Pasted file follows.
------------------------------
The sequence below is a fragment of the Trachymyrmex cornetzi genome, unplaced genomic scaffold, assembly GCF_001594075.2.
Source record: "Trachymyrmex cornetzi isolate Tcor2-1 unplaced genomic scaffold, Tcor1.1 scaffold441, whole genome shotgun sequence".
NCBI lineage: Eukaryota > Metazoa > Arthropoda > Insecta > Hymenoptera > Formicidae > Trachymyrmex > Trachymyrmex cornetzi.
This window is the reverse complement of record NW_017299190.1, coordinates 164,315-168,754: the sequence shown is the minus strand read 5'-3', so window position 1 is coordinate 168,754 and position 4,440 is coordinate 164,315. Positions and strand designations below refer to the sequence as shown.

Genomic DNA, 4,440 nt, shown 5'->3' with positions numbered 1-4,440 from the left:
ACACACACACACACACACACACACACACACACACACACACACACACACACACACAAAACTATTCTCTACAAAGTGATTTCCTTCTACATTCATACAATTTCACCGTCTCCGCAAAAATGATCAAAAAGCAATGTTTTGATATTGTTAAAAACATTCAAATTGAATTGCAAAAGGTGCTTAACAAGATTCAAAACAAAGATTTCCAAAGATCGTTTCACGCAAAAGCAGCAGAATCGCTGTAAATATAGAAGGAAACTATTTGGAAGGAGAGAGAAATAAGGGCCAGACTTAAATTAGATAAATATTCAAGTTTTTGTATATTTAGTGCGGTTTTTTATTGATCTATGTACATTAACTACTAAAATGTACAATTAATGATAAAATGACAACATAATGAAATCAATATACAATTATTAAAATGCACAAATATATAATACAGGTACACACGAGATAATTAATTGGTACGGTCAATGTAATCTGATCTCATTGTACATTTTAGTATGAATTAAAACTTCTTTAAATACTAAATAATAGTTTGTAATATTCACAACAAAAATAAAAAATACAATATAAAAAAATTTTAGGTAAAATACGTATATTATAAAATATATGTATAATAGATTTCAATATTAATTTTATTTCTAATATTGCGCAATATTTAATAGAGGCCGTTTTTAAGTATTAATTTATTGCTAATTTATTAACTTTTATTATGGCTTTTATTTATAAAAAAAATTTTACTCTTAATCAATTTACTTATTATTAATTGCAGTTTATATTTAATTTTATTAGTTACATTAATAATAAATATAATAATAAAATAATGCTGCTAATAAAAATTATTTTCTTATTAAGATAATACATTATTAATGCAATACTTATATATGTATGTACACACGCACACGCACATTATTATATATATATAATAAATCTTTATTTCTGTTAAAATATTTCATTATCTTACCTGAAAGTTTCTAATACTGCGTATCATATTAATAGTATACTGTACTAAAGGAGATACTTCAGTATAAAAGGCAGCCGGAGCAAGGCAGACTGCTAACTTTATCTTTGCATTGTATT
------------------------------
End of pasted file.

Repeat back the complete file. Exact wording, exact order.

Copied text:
The sequence below is a fragment of the Trachymyrmex cornetzi genome, unplaced genomic scaffold, assembly GCF_001594075.2.
Source record: "Trachymyrmex cornetzi isolate Tcor2-1 unplaced genomic scaffold, Tcor1.1 scaffold441, whole genome shotgun sequence".
NCBI lineage: Eukaryota > Metazoa > Arthropoda > Insecta > Hymenoptera > Formicidae > Trachymyrmex > Trachymyrmex cornetzi.
This window is the reverse complement of record NW_017299190.1, coordinates 164,315-168,754: the sequence shown is the minus strand read 5'-3', so window position 1 is coordinate 168,754 and position 4,440 is coordinate 164,315. Positions and strand designations below refer to the sequence as shown.

Genomic DNA, 4,440 nt, shown 5'->3' with positions numbered 1-4,440 from the left:
ACACACACACACACACACACACACACACACACACACACACACACACACACACACAAAACTATTCTCTACAAAGTGATTTCCTTCTACATTCATACAATTTCACCGTCTCCGCAAAAATGATCAAAAAGCAATGTTTTGATATTGTTAAAAACATTCAAATTGAATTGCAAAAGGTGCTTAACAAGATTCAAAACAAAGATTTCCAAAGATCGTTTCACGCAAAAGCAGCAGAATCGCTGTAAATATAGAAGGAAACTATTTGGAAGGAGAGAGAAATAAGGGCCAGACTTAAATTAGATAAATATTCAAGTTTTTGTATATTTAGTGCGGTTTTTTATTGATCTATGTACATTAACTACTAAAATGTACAATTAATGATAAAATGACAACATAATGAAATCAATATACAATTATTAAAATGCACAAATATATAATACAGGTACACACGAGATAATTAATTGGTACGGTCAATGTAATCTGATCTCATTGTACATTTTAGTATGAATTAAAACTTCTTTAAATACTAAATAATAGTTTGTAATATTCACAACAAAAATAAAAAATACAATATAAAAAAATTTTAGGTAAAATACGTATATTATAAAATATATGTATAATAGATTTCAATATTAATTTTATTTCTAATATTGCGCAATATTTAATAGAGGCCGTTTTTAAGTATTAATTTATTGCTAATTTATTAACTTTTATTATGGCTTTTATTTATAAAAAAAATTTTACTCTTAATCAATTTACTTATTATTAATTGCAGTTTATATTTAATTTTATTAGTTACATTAATAATAAATATAATAATAAAATAATGCTGCTAATAAAAATTATTTTCTTATTAAGATAATACATTATTAATGCAATACTTATATATGTATGTACACACGCACACGCACATTATTATATATATATAATAAATCTTTATTTCTGTTAAAATATTTCATTATCTTACCTGAAAGTTTCTAATACTGCGTATCATATTAATAGTATACTGTACTAAAGGAGATACTTCAGTATAAAAGGCAGCCGGAGCAAGGCAGACTGCTAACTTTATCTTTGCATTGTATT